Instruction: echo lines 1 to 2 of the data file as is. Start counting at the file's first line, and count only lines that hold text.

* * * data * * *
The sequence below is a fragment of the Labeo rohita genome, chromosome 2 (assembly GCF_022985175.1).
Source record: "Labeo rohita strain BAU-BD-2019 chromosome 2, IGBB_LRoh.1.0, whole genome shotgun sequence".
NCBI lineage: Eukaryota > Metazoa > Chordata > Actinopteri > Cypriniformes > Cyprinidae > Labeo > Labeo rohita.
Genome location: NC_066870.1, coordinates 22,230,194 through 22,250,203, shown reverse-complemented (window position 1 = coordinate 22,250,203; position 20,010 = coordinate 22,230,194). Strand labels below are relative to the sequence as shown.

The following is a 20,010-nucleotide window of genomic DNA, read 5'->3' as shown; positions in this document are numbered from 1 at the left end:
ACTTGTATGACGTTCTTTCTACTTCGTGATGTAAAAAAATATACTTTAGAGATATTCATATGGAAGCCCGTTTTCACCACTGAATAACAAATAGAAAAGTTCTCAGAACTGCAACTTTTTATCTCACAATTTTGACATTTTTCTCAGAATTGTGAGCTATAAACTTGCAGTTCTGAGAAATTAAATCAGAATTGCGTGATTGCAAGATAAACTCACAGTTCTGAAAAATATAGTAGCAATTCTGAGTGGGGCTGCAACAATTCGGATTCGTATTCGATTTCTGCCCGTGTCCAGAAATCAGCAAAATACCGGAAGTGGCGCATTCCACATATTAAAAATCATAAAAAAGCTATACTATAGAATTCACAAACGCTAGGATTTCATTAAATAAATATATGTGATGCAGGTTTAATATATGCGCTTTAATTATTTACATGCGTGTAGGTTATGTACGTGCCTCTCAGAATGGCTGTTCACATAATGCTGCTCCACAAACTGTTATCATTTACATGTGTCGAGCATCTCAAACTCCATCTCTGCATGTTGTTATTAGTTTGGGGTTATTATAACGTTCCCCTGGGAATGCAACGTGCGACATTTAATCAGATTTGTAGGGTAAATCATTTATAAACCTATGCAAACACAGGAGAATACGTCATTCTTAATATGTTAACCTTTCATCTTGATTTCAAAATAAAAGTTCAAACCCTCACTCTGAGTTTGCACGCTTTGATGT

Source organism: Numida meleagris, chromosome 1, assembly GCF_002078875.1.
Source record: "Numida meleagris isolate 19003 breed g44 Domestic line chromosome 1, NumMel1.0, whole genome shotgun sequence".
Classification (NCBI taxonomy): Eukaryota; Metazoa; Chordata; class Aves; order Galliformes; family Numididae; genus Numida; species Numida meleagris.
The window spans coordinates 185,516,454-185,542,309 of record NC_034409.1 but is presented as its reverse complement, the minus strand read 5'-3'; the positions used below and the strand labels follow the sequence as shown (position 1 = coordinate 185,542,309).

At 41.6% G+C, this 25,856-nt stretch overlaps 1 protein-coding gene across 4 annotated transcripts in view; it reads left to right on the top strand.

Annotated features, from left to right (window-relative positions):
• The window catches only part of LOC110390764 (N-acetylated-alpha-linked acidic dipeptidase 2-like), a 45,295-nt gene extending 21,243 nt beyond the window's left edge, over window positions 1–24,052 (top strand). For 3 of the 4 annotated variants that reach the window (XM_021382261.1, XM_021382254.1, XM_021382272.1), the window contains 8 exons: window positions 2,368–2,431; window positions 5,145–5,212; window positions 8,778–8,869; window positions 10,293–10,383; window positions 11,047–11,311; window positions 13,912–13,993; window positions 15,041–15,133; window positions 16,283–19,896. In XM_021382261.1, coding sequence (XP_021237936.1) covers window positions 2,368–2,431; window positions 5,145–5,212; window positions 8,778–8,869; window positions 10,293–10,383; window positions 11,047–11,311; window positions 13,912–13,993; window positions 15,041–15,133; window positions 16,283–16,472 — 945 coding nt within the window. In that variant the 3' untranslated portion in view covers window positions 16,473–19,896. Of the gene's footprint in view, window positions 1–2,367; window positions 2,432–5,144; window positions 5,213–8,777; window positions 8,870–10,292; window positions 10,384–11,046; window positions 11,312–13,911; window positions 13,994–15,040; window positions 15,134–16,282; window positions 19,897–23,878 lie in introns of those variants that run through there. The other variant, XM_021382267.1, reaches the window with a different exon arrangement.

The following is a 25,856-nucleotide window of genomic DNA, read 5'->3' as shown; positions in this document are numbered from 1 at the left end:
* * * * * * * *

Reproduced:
The sequence below is a fragment of the Labeo rohita genome, chromosome 2 (assembly GCF_022985175.1).
Source record: "Labeo rohita strain BAU-BD-2019 chromosome 2, IGBB_LRoh.1.0, whole genome shotgun sequence".